aileenocarroll2

A Return to Burnout Britain?

Posted on September 16, 2015

Are you happy with your work-life balance? Most of us are according to the government’s Work Life Balance Employee Survey. Over half of UK employers now offer flexible working hours and the vast majority of employees report that this improves workplace morale. However, when more than half of those on flexible hours feel they’ve had to compromise (with lower pay, longer hours, blurring of boundaries between work and home), is this emerging culture actually improving our lives?

A recent TUC analysis warns that we are returning to ‘Burnout Britain’, with the number of people working excessive hours (more than 48 hours per week) up by 15% to 3.417 million since 2010. The TUC General Secretary, Frances O’Grady, says that:

“Britain’s long hours culture is hitting productivity and putting workers’ health at risk. Working more than 48 hours a week massively increases the risk of strokes, heart disease and diabetes.”

The TUC has called on the government to implement stronger rules on excessive work hours, urging them to renegotiate Britain’s responsibilities under the EU Working Time Directive.

The Working Time Directive provides a right to work no more than 48 hours a week. However, when the UK (reluctantly) enacted this into law in 1998, it allowed workers to opt out from the maximum working week. The UK now has the longest average working week in the EU and the highest work-related stress and absentee rates.

But are longer working hours just the price we pay for increased flexibility and autonomy? 2015-09-15-1442360086-6628329-aileenocarroll.jpgIn a new book, Working Time, Knowledge Work and Post-Industrial Society, Aileen O’Carroll explains that while flexibility can sometimes mean increased hours, it also means a move towards irregular and unpredictable hours. In fact, the key change in our working hours in the last decade is not that they are getting longer but that they are becoming more unpredictable and this is linked to increased dissatisfaction. O’Carroll looks at this ‘autonomy paradox’ and investigates why autonomy and flexibility over our working hours tends to lead to a poorer work-life balance.

With flexibility, work time can spill over into non-work time, especially when a deadline needs to be met or something unexpected comes up. This ‘emergency time’ is further facilitated by mobile technologies that allow employers to contact employees at any time. ‘Spaghetti time’ describes the intermingling of work and leisure time – workers can check personal emails, social media and websites throughout the day but are often expected to socialise with colleagues at lunch or after work. This results in leisure time becoming a grey area that is not quite work and not quite play.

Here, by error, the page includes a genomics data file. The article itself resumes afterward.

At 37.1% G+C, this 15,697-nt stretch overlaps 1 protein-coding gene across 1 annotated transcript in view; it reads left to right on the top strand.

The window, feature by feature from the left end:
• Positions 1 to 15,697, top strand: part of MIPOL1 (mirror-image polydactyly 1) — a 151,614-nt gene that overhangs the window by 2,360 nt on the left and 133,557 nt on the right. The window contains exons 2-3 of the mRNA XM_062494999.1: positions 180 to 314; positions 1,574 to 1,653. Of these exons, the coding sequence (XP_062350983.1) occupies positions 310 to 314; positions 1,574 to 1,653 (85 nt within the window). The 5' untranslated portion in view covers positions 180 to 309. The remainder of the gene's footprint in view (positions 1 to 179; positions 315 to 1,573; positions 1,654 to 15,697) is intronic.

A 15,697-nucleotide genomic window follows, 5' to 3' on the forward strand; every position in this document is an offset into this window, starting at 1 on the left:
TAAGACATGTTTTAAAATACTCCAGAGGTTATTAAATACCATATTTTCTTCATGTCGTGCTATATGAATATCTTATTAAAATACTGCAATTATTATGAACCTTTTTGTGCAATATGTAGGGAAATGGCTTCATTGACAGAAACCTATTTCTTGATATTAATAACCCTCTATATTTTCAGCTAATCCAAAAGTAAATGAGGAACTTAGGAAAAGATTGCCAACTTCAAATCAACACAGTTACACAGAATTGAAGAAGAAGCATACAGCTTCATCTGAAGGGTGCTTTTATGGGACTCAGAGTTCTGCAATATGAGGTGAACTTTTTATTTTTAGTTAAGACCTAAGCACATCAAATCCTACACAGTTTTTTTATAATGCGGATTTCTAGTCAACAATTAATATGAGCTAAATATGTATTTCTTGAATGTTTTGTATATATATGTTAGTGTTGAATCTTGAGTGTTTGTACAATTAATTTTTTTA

The expectation is that workers will be rewarded for these inconveniences but these rewards can tend to be ‘disruptive bargains’ in that they are not straight exchanges of time for money. For example, a worker might put in extra hours at the start of a project or a career in the hope that there will be fewer hours at the end of it.

In reality, flexibility rarely results in fewer working hours and the unpredictability of the rewards on offer can cause tension in the workplace. There is also the fact that a ‘job for life’ has been replaced with a ‘job for now’ and workers face the stress and risks involved in frequent movement from one workplace to another.

O’Carroll clearly demonstrates the emergent culture of unpredictability and the way in which it attempts to set a new standard by which working (and by default, non-working) time is organised. In this new culture, employees may seem to have more autonomy and flexibility over their working hours but the irregular and unpredictable nature of it actually weakens their ability to control time in their own interests. This also impacts on their capacity to use collective approaches to negotiations.

These negative effects of flexible working hours are most pronounced in countries with weak working time regulation. So what’s the government’s response to recent revelations? In reply to the TUC, Minister for Europe, David Lidington, has stated that the government’s priority is “to retain the individual’s right to opt-out of the 48-hour limit in weekly working time” in order to promote “long-term, sustainable growth and labour market flexibility.”

Burnout Britain, here we come.

By Fiona McPhillips. First published in the Huffington Post on 17 September 2015.

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